6 Lessons From The World's Top Websites

6 Writing Lessons From The World’s Top Websites

In this post, Writers Write will show you six lessons from the world’s top websites.

The internet is a big sandbox.

We play around websites, and build our own. We share the web, but also need privacy.

Amazon, Facebook, and Google rule the roost. These sites get millions of hits each day.

What makes them work? What sets their content apart?

Good writing is more than stories or books. Good writing also applies to sites.

Here are six lessons from the world’s top websites. 

6 Writing Lessons From The World’s Top Websites

1. Amazon’s Angle

Amazon is the world’s largest commerce site.

The site sells it all, from shoes to cell phones. If you want to order one onion, just visit Amazon.

Amazon also runs Amazon Web Services, a cloud for hire. 

Amazon is powerful, but they still had a humble start. First, the site only sold books. 

The Lesson: If you don’t see success yet, change your angle.

A next draft (or rewrite) could make old ideas take off as brand new.

2. DuckDuckGo’s Simplicity

DuckDuckGo is a simple search engine. 

While other sites track user activity, this search engine doesn’t. 

Each search result is unique. DuckDuckGo does not advertise around your keywords. 

Users will never see ‘Fridges For Sale’ after a search for ‘Vanilla Ice’, for example. 

Now read the first page.

DuckDuckGo is about more than privacy.

Can you spot what makes them popular?

 The Lesson: Simple copy sells.

Write to be understood. DuckDuckGo uses simple copy on its site. They are clear about what they do: We don’t track users. 

Always use simple terms.

3. Facebook’s Interaction

Facebook is the social network to rule all networks.

If you don’t have a Facebook account, you are harder to find.  Without a Facebook page, your business is difficult to search.

Facebook is, simply, huge.

But what drives Facebook? 

Think about the answer first. 

Why do you, or anyone else, open Facebook? 

We want to interact and engage. 

The Lesson: Engage your readers.

Writers can’t be two-dimensional.

A story, post, or book must always feel like the writer connects with someone.

We write (and read) for the same reason we visit Facebook: engagement, interaction, escape.

A writer should also get their hands dirty: interact. Respond, talk, and be a three-dimensional writer.

4. Instagram’s Character Limit

Instagram is one more social network, but more visual than others. Companies, influencers and celebs flock to Instagram in their millions.

Instagram shares photos, with a short caption.

When a picture says a thousand words, the picture still needs words too.

The Lesson: Say it with less.

 The magic of Instagram is visual and written.

Successful posts are a stunning image, but with the right words. Instagram, like Twitter, has a short character limit.

Say it with less.

It is something writers should practice.

Cut sentences, slice paragraphs, and see if you can preserve the key message.

As an exercise, describe an approximately 1, 000 word feature in one sentence.

5. LinkedIn’s Tone & Style

LinkedIn is made to connect people and companies. While it’s still a social network, it’s made more for networking than anything social.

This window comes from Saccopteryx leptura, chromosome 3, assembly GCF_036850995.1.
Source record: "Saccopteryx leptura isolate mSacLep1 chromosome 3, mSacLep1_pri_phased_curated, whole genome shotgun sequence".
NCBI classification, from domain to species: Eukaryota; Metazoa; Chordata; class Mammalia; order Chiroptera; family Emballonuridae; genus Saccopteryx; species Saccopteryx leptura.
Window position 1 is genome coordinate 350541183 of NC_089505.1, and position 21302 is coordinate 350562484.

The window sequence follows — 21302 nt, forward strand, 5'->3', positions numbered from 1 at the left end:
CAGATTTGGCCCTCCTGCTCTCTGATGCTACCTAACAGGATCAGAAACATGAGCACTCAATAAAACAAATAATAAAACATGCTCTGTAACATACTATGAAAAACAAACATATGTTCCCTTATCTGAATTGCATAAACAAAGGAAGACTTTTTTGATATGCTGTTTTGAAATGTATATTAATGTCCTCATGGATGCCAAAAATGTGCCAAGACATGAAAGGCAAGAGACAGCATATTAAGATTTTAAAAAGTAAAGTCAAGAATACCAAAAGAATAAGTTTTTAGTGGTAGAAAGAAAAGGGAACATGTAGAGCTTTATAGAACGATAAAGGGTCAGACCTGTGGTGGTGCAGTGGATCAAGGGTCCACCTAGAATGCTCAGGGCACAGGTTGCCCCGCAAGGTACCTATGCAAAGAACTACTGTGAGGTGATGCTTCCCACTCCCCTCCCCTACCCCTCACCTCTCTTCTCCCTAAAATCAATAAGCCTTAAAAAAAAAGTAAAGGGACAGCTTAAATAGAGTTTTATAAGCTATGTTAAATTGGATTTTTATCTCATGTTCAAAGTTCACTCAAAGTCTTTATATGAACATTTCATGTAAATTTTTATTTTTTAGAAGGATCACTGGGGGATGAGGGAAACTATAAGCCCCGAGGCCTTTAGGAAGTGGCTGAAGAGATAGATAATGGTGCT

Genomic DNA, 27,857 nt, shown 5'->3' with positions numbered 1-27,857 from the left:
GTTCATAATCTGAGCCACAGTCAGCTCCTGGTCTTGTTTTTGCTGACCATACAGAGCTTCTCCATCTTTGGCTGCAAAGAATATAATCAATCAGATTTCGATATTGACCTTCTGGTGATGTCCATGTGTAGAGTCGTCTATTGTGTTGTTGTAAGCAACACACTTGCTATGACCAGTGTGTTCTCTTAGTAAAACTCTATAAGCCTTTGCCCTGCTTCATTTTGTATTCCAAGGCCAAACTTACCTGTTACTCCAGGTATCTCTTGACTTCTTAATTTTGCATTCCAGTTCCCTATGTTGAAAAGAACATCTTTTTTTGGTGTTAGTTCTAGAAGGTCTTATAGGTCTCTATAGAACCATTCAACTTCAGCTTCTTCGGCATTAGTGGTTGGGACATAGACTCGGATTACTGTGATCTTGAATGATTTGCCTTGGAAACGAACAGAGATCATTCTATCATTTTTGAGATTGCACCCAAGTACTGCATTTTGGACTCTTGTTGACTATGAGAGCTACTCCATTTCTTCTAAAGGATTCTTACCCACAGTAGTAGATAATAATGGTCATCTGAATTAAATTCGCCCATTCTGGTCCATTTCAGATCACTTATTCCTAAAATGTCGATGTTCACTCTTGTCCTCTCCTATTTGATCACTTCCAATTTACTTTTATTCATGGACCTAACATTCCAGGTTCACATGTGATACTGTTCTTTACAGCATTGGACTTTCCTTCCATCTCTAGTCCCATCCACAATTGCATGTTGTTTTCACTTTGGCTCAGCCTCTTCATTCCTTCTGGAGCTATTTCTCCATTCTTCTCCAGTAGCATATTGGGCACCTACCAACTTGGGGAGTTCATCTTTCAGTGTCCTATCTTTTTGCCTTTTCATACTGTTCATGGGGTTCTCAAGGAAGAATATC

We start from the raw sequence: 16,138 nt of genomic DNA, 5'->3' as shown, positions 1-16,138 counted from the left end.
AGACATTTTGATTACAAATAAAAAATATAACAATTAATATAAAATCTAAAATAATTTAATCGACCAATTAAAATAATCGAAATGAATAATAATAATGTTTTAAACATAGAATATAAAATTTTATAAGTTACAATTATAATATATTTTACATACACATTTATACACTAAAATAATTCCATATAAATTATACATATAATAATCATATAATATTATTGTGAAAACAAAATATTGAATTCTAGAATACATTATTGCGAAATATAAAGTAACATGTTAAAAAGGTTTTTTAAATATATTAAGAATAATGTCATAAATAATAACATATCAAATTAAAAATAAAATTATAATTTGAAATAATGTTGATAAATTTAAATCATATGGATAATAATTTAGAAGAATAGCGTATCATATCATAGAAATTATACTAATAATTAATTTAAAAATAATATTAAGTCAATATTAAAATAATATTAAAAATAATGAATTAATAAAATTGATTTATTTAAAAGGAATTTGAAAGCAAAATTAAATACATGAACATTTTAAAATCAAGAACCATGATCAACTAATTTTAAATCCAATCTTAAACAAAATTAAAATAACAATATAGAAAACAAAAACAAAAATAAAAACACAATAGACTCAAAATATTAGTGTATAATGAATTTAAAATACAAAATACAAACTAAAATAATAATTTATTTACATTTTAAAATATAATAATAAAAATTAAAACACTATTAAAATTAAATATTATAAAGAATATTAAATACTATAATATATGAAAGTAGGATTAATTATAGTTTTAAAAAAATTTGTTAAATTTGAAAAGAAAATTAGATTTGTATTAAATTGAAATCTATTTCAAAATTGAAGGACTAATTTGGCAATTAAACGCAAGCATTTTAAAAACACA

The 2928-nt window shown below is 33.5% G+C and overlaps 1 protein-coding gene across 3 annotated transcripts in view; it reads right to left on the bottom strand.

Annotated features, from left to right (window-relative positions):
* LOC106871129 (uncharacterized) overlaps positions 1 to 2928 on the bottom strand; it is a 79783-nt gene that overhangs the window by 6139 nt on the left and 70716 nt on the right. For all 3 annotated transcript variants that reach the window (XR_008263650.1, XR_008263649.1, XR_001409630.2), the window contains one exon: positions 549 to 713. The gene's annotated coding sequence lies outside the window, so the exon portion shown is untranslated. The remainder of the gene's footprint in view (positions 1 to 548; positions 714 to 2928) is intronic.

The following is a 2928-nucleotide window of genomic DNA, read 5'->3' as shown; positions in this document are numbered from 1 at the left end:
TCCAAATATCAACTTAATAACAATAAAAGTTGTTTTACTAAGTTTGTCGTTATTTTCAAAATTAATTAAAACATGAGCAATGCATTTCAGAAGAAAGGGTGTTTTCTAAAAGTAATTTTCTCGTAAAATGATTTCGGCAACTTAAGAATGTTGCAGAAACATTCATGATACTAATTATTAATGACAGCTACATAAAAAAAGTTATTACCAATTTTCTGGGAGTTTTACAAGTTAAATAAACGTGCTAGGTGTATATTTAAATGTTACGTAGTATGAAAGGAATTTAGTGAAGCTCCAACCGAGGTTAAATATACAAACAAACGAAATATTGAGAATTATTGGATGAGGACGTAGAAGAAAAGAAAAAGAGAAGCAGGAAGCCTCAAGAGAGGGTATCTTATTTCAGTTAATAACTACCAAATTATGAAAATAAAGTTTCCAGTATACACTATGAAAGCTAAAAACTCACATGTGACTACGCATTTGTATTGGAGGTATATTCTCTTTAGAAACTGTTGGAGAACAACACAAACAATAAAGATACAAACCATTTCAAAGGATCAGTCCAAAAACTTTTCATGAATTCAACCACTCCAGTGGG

Companies and people visit it for professional connections.

 Look at LinkedIn’s tone, and compare it to any other social network’s timeline.

 Do you see anything different?

 Look closely, and think about it. 

The Lesson: Always use the right tone (and style) to write.

The tone and style of LinkedIn is what’s different, compared to other sites like Facebook or Instagram. 

A writer doesn’t use the same tone everywhere. 

Business writing is formal, where social networking’s tone is relaxed. 

When writing, use the right tone (or edit until you have it).

6. Netflix’s Blurbs

Netflix is an online streaming service, made for movies and shows.

 If you want to escape, be entertained, or learn about plots, spend time on Netflix.

 The site isn’t just all visual.

 We don’t judge stories by their covers. We judge them by their blurbs.

The Lesson: Write a great blurb.

A blurb is an incomplete summary.

Descriptions (or blurbs) are informative. They tell us more, without telling us everything.

Content services like Netflix have to turn descriptions into views.

Great descriptions can make average movies look better. Bad descriptions make good movies look worse.

Choose five movies you love.

Now, describe each movie with a 100 word blurb.

Read: How To Write An Irresistible Book Blurb In 5 Easy Steps

 Describe them well, and then describe them again (but badly). Learn to write better blurbs, and you will write better at anything. 

The Last Word

Good writing (and bad) is everywhere if you pay attention. Websites, billboards, and the backs of cereal boxes. A writer should read and analyse it all. 

In this post, Writers Write showed you 6 lessons from the world’s top websites. Now use them!

 By Alex J. Coyne. Alex is a writer, proofreader, and regular card player. His features about cards, bridge, and card playing have appeared in Great Bridge Links, Gifts for Card Players, Bridge Canada Magazine, and Caribbean Compass. Get in touch at alexcoyneofficial.com.

If you enjoyed this, read other posts by Alex:

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  3. 6 Bits Of Writing Advice From The Beat Generation
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  5. Why Nobody Should Write Like Jane Austen
  6. How To Use Instant Messages In Fiction
  7. 14 Fancy Copywriting Terms Explained
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  9. 8 Common Style Mistakes Every Writer Should Know
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Posted on: 29th March 2022